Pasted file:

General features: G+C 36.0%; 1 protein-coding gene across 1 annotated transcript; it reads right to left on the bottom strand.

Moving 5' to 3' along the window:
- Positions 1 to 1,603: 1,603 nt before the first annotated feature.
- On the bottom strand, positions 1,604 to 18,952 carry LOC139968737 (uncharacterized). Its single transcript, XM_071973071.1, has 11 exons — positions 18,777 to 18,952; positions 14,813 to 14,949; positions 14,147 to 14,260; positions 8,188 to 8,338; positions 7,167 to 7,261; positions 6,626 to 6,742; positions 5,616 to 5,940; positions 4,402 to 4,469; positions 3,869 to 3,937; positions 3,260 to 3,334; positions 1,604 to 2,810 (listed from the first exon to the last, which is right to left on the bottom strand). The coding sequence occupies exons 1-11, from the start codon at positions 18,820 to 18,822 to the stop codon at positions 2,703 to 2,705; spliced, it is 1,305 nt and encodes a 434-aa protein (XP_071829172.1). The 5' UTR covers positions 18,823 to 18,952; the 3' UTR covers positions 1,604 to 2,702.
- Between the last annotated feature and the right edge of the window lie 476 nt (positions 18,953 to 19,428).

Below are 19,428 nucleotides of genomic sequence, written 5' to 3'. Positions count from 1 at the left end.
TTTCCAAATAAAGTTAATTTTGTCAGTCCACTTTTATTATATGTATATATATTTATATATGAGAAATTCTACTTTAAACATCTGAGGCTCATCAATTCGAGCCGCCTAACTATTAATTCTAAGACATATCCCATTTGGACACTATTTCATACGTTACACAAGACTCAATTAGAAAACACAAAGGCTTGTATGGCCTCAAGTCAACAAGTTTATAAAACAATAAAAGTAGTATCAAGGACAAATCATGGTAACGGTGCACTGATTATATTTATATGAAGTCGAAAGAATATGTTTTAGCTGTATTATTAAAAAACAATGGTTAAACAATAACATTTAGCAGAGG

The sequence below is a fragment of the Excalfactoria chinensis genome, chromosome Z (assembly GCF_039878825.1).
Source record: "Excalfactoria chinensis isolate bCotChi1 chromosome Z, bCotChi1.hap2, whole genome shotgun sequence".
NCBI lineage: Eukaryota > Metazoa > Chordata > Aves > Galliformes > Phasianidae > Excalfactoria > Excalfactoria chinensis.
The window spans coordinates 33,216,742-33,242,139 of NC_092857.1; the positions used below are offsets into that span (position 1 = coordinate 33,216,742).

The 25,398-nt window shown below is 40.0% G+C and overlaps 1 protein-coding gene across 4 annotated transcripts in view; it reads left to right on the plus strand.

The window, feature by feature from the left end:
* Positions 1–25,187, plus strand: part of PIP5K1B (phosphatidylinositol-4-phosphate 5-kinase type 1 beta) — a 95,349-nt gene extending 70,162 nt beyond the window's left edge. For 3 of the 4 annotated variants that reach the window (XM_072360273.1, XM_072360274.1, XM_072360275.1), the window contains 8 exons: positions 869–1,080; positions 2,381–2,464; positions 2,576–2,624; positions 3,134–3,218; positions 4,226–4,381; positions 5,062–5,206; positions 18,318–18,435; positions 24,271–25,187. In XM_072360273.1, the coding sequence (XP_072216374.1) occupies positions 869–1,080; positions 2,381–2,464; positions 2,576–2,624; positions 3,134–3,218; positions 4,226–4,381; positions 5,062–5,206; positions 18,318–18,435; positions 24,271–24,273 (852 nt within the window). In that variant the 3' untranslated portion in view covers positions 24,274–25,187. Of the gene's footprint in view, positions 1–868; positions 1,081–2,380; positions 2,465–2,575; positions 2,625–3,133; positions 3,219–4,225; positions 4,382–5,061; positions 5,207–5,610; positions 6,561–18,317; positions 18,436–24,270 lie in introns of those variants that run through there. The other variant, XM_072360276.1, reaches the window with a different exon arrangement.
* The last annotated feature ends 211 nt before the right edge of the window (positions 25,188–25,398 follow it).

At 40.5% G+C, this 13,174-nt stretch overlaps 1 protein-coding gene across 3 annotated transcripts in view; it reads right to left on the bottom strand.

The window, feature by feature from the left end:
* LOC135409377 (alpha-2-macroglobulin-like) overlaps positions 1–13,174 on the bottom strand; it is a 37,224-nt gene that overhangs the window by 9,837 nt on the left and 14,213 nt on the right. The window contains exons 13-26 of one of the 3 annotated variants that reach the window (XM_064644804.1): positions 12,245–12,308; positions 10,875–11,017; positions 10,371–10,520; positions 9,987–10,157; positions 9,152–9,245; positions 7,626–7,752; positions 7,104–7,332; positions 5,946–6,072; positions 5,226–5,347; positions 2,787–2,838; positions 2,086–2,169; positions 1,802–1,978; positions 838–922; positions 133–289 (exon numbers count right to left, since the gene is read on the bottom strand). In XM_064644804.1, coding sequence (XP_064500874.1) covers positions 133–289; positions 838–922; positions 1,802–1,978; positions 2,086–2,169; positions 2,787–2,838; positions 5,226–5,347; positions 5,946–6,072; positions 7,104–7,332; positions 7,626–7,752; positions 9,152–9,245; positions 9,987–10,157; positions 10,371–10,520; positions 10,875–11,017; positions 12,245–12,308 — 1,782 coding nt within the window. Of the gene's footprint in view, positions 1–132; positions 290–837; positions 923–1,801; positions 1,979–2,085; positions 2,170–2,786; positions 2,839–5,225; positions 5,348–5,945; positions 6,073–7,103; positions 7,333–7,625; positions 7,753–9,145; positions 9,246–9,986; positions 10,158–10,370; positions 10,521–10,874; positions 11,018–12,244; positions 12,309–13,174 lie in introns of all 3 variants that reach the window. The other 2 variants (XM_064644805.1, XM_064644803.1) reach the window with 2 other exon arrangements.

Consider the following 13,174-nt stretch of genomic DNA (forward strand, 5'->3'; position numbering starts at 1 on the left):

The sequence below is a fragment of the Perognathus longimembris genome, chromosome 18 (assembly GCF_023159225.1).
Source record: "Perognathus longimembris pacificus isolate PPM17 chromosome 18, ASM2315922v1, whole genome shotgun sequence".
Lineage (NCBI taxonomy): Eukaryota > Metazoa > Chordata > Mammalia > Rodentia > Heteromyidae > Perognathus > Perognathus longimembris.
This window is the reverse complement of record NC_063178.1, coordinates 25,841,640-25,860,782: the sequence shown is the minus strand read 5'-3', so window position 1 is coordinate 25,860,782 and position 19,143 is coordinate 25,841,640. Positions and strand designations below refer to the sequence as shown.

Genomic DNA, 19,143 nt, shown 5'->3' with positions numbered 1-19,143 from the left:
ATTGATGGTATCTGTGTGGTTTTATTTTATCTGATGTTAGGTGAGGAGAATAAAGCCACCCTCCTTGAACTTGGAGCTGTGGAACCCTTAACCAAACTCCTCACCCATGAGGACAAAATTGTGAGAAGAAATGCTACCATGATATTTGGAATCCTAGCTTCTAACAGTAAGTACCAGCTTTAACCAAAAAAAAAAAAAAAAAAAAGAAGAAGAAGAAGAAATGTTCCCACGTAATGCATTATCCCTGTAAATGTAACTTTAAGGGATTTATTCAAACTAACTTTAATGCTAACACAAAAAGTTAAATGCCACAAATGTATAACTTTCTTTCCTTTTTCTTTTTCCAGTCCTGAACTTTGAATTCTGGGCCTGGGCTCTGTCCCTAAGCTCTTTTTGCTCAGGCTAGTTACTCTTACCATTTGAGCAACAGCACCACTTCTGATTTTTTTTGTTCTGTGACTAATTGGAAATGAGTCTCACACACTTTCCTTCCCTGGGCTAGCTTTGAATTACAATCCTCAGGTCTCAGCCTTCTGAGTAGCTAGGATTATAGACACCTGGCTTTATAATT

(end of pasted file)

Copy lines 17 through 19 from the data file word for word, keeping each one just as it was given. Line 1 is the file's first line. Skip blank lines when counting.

The window, feature by feature from the left end:
* LOC135409377 (alpha-2-macroglobulin-like) overlaps positions 1–13,174 on the bottom strand; it is a 37,224-nt gene that overhangs the window by 9,837 nt on the left and 14,213 nt on the right. The window contains exons 13-26 of one of the 3 annotated variants that reach the window (XM_064644804.1): positions 12,245–12,308; positions 10,875–11,017; positions 10,371–10,520; positions 9,987–10,157; positions 9,152–9,245; positions 7,626–7,752; positions 7,104–7,332; positions 5,946–6,072; positions 5,226–5,347; positions 2,787–2,838; positions 2,086–2,169; positions 1,802–1,978; positions 838–922; positions 133–289 (exon numbers count right to left, since the gene is read on the bottom strand). In XM_064644804.1, coding sequence (XP_064500874.1) covers positions 133–289; positions 838–922; positions 1,802–1,978; positions 2,086–2,169; positions 2,787–2,838; positions 5,226–5,347; positions 5,946–6,072; positions 7,104–7,332; positions 7,626–7,752; positions 9,152–9,245; positions 9,987–10,157; positions 10,371–10,520; positions 10,875–11,017; positions 12,245–12,308 — 1,782 coding nt within the window. Of the gene's footprint in view, positions 1–132; positions 290–837; positions 923–1,801; positions 1,979–2,085; positions 2,170–2,786; positions 2,839–5,225; positions 5,348–5,945; positions 6,073–7,103; positions 7,333–7,625; positions 7,753–9,145; positions 9,246–9,986; positions 10,158–10,370; positions 10,521–10,874; positions 11,018–12,244; positions 12,309–13,174 lie in introns of all 3 variants that reach the window. The other 2 variants (XM_064644805.1, XM_064644803.1) reach the window with 2 other exon arrangements.

Consider the following 13,174-nt stretch of genomic DNA (forward strand, 5'->3'; position numbering starts at 1 on the left):